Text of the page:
R (Scholes) v Secretary of State for the Home Department

JurisdictionEngland & Wales
CourtCourt of Appeal (Civil Division)
JudgeLord Justice Pill,Lady Justice Arden
Judgment Date17 Oct 2006
Neutral Citation[2007] UKHRR 112,[2006] EWCA Civ 1343
Docket NumberCase No: C1/2006/0155

[2006] EWCA Civ 1343

IN THE SUPREME COURT OF JUDICATURE

COURT OF APPEAL (CIVIL DIVISION)

ON APPEAL FROM THE QUEEN'S BENCH DIVISION – ADMINISTRATIVE COURT

MR JUSTICE BENNETT

Royal Courts of Justice

Strand, London, WC2A 2LL

Before:

Lord Justice Pill and

Lady Justice Arden Dbe

Case No: C1/2006/0155

C03812005

Between:
Mrs Yvonne Scholes
Appellant
and
Secretary of State for The
Home Department
Respondent

MR T OWEN QC & MR H SOUTHEY (instructed by Messrs Bhatt Murphy) for the Appellant

MR N GARNHAM QC & MS J RICHARDS (instructed by The Treasury Solicitor) for the Respondent

Lord Justice Pill

Introduction

1

This is an appeal from a decision of Mr Justice Bennett sitting in the Administrative Court on 16 January 2006. The judge refused an application for judicial review made by Mrs Yvonne Scholes ("the appellant") . The appellant had sought to quash a decsion of the Secretary of State for the Home Department ("the Secretary of State") not to convene a public inquiry into the death of the appellant's son Joseph Scholes.

2

On 15 March 2002, Joseph Scholes, then just sixteen years old, pleaded guilty, at Manchester Crown Court, to three offences of robbery and was sentenced to serve a detention and training order for two years. He was allocated by the Youth Justice Board ("YJB") to Stoke Heath Young Offender Institution. On 24 March 2002, Joseph hanged himself in his cell in the healthcare unit at the Institution.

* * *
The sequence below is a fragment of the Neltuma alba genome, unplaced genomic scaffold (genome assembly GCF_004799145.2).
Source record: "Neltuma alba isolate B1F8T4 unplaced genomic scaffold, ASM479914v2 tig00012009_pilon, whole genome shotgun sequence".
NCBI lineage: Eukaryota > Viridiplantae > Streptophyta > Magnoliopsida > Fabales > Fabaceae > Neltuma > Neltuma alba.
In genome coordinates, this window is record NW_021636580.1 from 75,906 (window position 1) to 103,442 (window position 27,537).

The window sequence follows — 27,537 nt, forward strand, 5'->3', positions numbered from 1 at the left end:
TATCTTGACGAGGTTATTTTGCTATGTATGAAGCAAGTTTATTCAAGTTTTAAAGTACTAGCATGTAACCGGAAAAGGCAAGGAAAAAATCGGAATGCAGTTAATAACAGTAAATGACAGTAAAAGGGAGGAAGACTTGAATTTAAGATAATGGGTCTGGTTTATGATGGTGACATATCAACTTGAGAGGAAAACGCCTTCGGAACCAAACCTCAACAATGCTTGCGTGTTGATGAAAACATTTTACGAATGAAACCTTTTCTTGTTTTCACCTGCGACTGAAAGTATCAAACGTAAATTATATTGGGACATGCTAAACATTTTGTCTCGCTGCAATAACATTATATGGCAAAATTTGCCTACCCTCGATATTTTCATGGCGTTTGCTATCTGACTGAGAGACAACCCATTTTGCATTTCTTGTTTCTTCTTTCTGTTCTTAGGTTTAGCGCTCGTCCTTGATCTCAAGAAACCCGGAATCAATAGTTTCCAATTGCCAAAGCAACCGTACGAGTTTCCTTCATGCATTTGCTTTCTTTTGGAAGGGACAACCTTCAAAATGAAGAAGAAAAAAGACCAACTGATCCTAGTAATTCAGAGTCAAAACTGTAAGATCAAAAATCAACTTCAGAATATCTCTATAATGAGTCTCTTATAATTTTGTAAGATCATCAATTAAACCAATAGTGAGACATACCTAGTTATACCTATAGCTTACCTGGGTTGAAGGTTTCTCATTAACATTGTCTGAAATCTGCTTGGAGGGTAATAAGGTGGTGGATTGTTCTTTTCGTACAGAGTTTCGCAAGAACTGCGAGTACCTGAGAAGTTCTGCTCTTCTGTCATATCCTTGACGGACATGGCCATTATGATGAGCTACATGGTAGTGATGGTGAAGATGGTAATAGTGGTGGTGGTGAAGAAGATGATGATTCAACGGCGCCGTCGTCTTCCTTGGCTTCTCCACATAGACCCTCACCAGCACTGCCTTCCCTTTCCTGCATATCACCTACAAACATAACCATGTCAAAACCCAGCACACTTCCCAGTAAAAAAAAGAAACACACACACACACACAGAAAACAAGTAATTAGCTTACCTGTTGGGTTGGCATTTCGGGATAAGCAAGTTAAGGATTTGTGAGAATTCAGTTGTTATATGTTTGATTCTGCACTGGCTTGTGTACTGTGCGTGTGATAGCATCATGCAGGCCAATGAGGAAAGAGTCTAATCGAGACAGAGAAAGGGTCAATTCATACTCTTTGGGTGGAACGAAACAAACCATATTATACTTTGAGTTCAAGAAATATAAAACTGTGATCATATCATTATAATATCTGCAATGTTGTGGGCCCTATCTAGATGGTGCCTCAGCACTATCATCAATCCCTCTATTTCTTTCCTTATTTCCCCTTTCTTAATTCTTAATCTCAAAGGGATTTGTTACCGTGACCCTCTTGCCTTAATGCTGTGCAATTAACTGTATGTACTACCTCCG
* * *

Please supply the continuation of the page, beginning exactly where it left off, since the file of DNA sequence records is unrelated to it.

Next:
3

At the inquest held into Joseph's death, which lasted for ten days in April 2004, the jury returned a verdict of accidental death. The Inquisition stated: "Accidental death in part contributed because the risk was not properly recognised and appropriate precautions were not taken to prevent it". On 5 May 2004, following submissions by counsel who had appeared for the appellant at the Inquest, the Coroner wrote to the Secretary of State recommending a public inquiry. The Coroner, exercising his powers under rule 43 of the Coroners Rules 1984, expressed the view that there should be an urgent and comprehensive review of:

"The pre-sentence exercise, the allocation process and the availability and provision of Local Authority Secure Children's Homes (LASCH) ."

The Coroner stated: